What I Hear You Saying Is...: Comparison of Two Counseling Approaches in Interracial Counselor-Client Initial Interactions.Reportar como inadecuado




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It has been estimated that, by the year 2000, 30% of the American population will hold minority status. More than 50% of minority individuals who seek counseling services terminate after the first session, compared to 30% for white clients. This study examined whether counseling technique was a relevant factor in multicultural counseling by comparing the Rogerian person-centered approach to reality therapy in counseling dyads involving a white counselor and a black client. Black undergraduate students (N=31) viewed videotaped counseling sessions that used either reality therapy or person-centered therapy and completed feedback forms expressing their degree of satisfaction with each scene. The findings revealed that black students viewed reality therapy as more beneficial than person-centered therapy. Black students viewed reality therapy more favorably than person-centered therapy on 7 of 15 statements. The counselor in the reality scene was viewed as honest by 90% of subjects, while the counselor in the person-centered scene was viewed as honest by 52% of the subjects. Only 29% of the subjects felt that the client on the videotape should return to the person-centered counselor, compared to 81% who agreed that the client should return to the reality therapy counselor. (NB)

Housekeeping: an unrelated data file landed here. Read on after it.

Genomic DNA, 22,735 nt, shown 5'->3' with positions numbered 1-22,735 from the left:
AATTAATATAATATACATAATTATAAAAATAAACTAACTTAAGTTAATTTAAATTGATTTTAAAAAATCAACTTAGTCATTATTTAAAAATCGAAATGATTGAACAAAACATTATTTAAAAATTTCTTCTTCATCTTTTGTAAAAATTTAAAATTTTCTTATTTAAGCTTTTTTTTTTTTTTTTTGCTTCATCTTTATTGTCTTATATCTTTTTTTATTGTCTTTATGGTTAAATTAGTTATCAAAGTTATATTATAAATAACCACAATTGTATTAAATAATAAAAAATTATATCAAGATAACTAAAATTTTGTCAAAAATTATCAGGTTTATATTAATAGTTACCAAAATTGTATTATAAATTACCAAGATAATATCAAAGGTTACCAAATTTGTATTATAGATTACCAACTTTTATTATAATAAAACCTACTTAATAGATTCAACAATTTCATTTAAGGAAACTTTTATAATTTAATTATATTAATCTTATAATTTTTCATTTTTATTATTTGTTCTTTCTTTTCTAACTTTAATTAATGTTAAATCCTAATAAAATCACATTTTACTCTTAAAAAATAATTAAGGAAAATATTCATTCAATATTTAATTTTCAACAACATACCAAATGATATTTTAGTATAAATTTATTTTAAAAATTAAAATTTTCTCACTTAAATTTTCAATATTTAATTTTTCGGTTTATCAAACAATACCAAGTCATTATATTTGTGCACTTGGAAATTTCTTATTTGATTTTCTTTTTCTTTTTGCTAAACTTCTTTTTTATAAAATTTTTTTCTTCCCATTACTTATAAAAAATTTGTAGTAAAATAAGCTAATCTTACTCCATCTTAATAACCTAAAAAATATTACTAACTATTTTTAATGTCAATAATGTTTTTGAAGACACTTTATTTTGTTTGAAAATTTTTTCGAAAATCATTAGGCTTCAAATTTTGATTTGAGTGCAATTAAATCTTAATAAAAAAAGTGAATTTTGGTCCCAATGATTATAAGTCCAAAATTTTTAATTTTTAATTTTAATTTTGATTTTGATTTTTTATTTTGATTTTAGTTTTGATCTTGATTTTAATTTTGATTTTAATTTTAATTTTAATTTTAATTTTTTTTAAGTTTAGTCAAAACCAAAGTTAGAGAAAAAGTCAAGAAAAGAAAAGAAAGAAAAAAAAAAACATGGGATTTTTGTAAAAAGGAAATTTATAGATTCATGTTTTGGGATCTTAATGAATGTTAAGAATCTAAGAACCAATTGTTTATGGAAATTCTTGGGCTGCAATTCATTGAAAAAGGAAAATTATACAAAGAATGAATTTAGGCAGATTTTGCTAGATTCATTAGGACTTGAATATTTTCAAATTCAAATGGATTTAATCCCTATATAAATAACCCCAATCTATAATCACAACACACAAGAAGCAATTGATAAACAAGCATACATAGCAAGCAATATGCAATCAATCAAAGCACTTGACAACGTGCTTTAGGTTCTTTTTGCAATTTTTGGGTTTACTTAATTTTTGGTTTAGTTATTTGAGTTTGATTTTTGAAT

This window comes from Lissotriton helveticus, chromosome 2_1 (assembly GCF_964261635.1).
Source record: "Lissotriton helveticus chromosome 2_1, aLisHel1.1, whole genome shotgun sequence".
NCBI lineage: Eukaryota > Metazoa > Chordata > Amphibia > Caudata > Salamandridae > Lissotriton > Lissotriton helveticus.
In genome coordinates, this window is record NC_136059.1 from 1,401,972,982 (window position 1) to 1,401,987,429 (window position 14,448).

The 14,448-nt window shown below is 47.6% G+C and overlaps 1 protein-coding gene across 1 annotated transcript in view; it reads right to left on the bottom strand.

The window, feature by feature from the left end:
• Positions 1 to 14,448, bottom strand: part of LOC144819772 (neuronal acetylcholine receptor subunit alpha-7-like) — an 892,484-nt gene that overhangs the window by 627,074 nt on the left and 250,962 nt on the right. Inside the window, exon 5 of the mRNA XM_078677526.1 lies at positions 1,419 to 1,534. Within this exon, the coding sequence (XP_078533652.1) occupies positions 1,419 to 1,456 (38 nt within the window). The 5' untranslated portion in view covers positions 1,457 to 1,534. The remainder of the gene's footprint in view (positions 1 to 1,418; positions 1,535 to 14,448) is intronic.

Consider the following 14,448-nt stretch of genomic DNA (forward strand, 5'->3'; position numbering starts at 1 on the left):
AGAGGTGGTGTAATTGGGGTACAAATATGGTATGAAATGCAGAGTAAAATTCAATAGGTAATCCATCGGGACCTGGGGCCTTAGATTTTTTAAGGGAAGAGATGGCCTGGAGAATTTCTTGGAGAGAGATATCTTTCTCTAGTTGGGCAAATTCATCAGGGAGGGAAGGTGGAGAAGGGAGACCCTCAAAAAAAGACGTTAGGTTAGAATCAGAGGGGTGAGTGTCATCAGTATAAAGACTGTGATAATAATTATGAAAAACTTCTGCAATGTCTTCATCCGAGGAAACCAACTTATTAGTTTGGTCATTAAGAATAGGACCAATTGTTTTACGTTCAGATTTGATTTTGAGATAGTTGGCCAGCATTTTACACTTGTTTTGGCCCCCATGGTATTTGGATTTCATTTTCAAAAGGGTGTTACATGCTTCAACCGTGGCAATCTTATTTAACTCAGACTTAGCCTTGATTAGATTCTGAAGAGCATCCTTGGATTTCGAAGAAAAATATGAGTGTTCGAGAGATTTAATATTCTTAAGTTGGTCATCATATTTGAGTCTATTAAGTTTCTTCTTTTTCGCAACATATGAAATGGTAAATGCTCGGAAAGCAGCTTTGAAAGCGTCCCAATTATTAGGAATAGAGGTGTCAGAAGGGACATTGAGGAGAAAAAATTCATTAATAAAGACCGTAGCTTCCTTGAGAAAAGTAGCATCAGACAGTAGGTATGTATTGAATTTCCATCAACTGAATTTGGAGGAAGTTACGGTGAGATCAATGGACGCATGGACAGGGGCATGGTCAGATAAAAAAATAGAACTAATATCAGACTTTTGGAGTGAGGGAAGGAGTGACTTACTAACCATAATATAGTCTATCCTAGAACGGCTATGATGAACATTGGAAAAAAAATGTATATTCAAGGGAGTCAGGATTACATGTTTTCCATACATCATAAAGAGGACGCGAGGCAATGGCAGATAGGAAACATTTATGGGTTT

Descriptors: Black Students, Client Characteristics (Human Services), Counseling Techniques, Counselor Client Relationship, Counselor Role, Ethnicity, Higher Education, Interpersonal Communication, Listening Skills, Minority Groups, Nondirective Counseling, Racial Differences, Reality Therapy, Termination of Treatment, Undergraduate Students











Autor: Dillon, Randy K.

Fuente: https://eric.ed.gov/?q=a&ft=on&ff1=dtySince_1992&pg=11103&id=ED360606







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